From ironware to doxware, ware is well-adapted to changing times
We upgrade the latest software on our smartphones. We fend off malware and spyware on our laptops. We get up early and wait in long queues to grab the latest and hottest hardware. Modern technology comes at us fast, but a lot of our language for it isn’t exactly reinventing the wheel. Consider trusty old ware.
Ware’s old and new
Ware reaches all the way to back to the Old English waru, referring to general ‘articles and goods for sale’. The Oxford English Dictionary finds evidence for waru in the Homilies of Aelfric, a tenth-century abbot. A word of Germanic origin, ware likely emerges from a slightly older sense of the word: ‘watchful care’ or ‘protection’, surviving in aware and beware. Etymologically, then, we can think of a ware as a carefully guarded object, hence an item of some value.
On its own, we usually use ware in the plural today, wares, e.g., the vendors sell their wares at the market. But ware’s greatest success over the centuries has been as a combining form. In a few instances, ware modifies words, like warehouse, which has been storing goods since 14th-century English. More commonly, though, ware is the head of compound designating mass nouns, such as ironware, or various objects forged from iron.
An early emporium
Ironware, attested in 1398, joins a few other, long-lost Middle English -ware compounds in the record. Mercery-ware (1377) was sold by a mercer, or a ‘dealer in fine textiles’. Pottage-ware (1398) included the ‘ingredients for soup or stew’, or pottage. Around 1400, we mortals once described ourselves as worm’s ware. And one colorful early example is ape-ware, ‘counterfeit money’, found in the 13th-century Acrene Riwle.
Hardware has proven a durable formation. It enters the record by 1419, originally ‘small items made of metal’ like the tools and fittings we pick up at hardware stores today. Some other 15th-century compounds include ploughware (animals for ploughing), hornware (made of animal horns), and haberdashery-ware (measuring tape, cords, etc.).
Come Early Modern English, -ware increased its productivity. Field-ware (1546) comprised ‘harvested vegetables’ and hookware (1541) ‘tools for reaping’. The mid-1600s yield poultry-ware, grocery-ware, and fat-ware, or ‘cattle fatted for market’. Earthenware, another sturdy compound, emerges by the 1620s for ‘pots, dishes, and other objects made from clay’. Not long after, we see pottery-ware and stoneware, with yet more specific ceramic ware emerging over the centuries, e.g. Japan ware, slipware. And on the naughtier side? Elizabethan English had lady ware, slang for ‘genitalia’.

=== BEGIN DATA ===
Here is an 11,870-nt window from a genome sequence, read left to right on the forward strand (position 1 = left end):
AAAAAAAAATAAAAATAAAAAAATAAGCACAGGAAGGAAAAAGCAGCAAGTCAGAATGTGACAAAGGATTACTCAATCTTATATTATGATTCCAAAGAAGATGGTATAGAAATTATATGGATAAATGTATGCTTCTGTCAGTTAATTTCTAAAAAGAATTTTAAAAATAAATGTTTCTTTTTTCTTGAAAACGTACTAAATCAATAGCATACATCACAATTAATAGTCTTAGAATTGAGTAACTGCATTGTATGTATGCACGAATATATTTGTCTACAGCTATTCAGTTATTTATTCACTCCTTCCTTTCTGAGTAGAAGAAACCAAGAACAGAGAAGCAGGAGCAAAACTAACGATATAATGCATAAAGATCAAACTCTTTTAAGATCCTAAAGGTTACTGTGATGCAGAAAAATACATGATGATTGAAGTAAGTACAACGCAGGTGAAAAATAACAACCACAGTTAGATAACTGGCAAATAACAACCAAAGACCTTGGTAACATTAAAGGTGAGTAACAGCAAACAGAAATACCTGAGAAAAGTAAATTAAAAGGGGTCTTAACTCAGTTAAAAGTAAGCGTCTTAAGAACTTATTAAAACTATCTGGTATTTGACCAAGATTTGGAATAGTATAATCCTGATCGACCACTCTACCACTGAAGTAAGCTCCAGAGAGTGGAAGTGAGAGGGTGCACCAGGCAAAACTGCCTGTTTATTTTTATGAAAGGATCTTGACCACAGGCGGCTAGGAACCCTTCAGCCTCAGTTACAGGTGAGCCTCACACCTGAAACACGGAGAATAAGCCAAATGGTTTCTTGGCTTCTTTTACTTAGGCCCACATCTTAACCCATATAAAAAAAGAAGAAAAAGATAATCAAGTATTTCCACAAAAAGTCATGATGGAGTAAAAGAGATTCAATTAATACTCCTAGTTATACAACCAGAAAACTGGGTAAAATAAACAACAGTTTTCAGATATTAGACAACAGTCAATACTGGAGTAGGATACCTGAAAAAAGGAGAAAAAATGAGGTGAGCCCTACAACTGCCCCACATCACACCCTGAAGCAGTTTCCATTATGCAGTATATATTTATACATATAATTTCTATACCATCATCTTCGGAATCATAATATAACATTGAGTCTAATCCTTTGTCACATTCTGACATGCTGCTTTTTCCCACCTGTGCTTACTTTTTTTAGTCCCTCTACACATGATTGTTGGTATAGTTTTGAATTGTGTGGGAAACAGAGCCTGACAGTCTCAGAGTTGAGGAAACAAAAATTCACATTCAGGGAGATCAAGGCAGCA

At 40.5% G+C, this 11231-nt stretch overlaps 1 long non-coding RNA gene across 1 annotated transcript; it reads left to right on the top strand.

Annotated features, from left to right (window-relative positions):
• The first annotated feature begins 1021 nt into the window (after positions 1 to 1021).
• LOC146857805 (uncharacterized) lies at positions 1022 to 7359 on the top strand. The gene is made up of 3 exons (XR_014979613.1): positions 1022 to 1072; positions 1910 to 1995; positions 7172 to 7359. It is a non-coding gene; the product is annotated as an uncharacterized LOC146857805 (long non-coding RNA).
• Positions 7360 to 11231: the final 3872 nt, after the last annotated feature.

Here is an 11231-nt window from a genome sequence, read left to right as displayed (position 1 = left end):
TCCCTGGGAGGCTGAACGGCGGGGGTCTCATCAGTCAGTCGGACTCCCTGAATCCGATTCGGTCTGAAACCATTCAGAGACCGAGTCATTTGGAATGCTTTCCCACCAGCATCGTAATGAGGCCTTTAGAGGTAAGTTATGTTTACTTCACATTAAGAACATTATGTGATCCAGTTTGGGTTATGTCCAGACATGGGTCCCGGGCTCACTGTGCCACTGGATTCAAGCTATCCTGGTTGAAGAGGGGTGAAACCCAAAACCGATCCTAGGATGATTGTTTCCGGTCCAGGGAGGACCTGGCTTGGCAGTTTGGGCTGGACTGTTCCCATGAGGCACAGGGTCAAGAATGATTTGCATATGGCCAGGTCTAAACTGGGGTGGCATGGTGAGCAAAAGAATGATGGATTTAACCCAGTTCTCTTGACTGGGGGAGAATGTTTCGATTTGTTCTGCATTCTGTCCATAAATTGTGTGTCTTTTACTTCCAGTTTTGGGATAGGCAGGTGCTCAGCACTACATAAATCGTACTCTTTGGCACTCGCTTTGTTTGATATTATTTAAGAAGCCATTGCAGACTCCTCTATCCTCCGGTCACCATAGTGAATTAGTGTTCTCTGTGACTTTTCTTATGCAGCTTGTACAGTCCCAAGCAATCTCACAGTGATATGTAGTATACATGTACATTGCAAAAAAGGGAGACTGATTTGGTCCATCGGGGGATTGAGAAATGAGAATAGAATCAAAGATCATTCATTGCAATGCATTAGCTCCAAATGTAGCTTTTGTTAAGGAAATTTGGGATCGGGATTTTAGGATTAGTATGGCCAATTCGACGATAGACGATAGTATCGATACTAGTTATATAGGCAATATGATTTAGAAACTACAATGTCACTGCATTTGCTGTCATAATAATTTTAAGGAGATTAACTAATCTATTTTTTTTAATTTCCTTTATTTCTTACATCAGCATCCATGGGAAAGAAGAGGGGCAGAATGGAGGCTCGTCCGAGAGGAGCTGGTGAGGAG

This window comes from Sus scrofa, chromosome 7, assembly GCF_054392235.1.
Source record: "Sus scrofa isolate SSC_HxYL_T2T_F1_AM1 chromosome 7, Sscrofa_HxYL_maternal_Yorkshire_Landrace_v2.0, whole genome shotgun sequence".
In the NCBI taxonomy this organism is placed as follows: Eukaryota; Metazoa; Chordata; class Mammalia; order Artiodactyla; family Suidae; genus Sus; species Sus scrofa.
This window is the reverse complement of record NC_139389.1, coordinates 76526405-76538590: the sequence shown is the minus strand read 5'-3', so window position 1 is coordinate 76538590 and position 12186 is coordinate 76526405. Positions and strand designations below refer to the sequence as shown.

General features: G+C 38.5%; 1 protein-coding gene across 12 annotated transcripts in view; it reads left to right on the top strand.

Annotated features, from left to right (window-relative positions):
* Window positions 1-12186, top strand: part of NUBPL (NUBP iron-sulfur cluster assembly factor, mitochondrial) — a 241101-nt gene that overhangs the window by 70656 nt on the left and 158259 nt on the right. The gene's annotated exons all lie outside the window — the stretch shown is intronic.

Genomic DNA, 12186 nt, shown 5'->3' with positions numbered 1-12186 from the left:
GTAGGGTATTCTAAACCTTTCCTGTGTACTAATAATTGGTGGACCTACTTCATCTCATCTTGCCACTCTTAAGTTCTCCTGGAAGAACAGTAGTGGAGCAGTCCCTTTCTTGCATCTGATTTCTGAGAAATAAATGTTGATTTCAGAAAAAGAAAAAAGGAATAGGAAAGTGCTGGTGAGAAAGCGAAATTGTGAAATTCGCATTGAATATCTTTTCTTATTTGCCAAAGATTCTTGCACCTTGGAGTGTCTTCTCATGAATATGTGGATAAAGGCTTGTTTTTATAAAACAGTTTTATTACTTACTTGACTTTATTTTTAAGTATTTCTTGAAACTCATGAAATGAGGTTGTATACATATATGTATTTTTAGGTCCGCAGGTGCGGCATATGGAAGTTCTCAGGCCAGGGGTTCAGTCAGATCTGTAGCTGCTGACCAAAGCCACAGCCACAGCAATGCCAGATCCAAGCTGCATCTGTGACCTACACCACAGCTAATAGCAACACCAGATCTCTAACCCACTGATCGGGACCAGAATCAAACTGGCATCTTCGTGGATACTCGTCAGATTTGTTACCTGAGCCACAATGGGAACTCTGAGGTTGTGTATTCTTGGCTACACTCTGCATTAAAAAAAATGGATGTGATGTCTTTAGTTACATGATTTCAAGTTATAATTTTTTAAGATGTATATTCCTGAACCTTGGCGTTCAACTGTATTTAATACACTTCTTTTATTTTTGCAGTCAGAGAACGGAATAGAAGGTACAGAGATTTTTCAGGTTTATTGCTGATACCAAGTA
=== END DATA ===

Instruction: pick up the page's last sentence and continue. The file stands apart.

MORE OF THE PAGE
The rise of –ware
Glassware, kitchenware, and tableware are notable 18th-century constructions we still use today. And rhyming ware (1719) was a humorous term for ‘commercialized poetry’.
But it was during the 19th century, perhaps coinciding with the rise of the middle class, that –ware proliferated in domestic compounds: basket-ware, cabinet-ware, crystalware, house-ware, flatware, paperware, tinware, toilet-ware, and woodware. By 1862, the record shows silverware, tableware fashioned, of course, from silver, though general ‘cutlery’ today.
The 20th-century witnessed the further domestication of -ware: stemware, ovenware, and plasticware all debuted in the first half of the 1900s. Then, American inventor Earl Tupper transformed reusable kitchen storage containment with his Tupperware. Though trademarked by 1954, the term was developed earlier. Other brands have since competed in the –ware space, e.g. GladWare.
The dawn of a new -ware
It was modern computing that truly revolutionized –ware. In the 1940s, scientists recycled hardware to name the physical components of computers. Back then, computers were massive equipment, evoking hardware’s application to machinery and weaponry in the mid-1800s.
Come the 1950-60s, hardware had naturally suggested its counterpart, software, for all the programs and applications that make computers run. There were earlier instances of software including ‘textiles’ and ‘perishable consumer goods’, but the OED attests the computing sense comes by 1958.
On the model of software, –ware has named many types of computer programs, so much so that it’s perhaps becoming its own suffix designating ‘computer software’. From the 1960-80s: firmware (permanently built into a computer), courseware (designed for educational use), adware (displays pop-up ads), and groupware (facilitates collaboration). Appearing in the 1980s, demoware, freeware, shareware, and loveware all describe how a user accesses new software. And on the cutting edge is cloudware, running on remote servers.
So digitalized have our lives become that some people joke humans are liveware, peopleware, or humanware. The tech community has developed its own slang. Warez (1987) is ‘pirated software’ while bloatware takes up a lot of space on a device. Computers have changed how we think about the physical world: wetware (1975) likens the brain to computer networks and mindware (1977) can refer to artificial intelligence or virtual reality.
In recent decades, -ware has especially designated types of computer viruses scams: malware damages the operation of a computer while spyware covertly steal private user information. With the ransomware, leakware, doxware, and extortionware, hackers threaten to release sensitive data unless the ‘hack-ee’ meets monetary demands.
Ware, no doubt, has had a lot of updates since its Old English days, but it’s adapted well to changing times.
Illustrations by John Taylor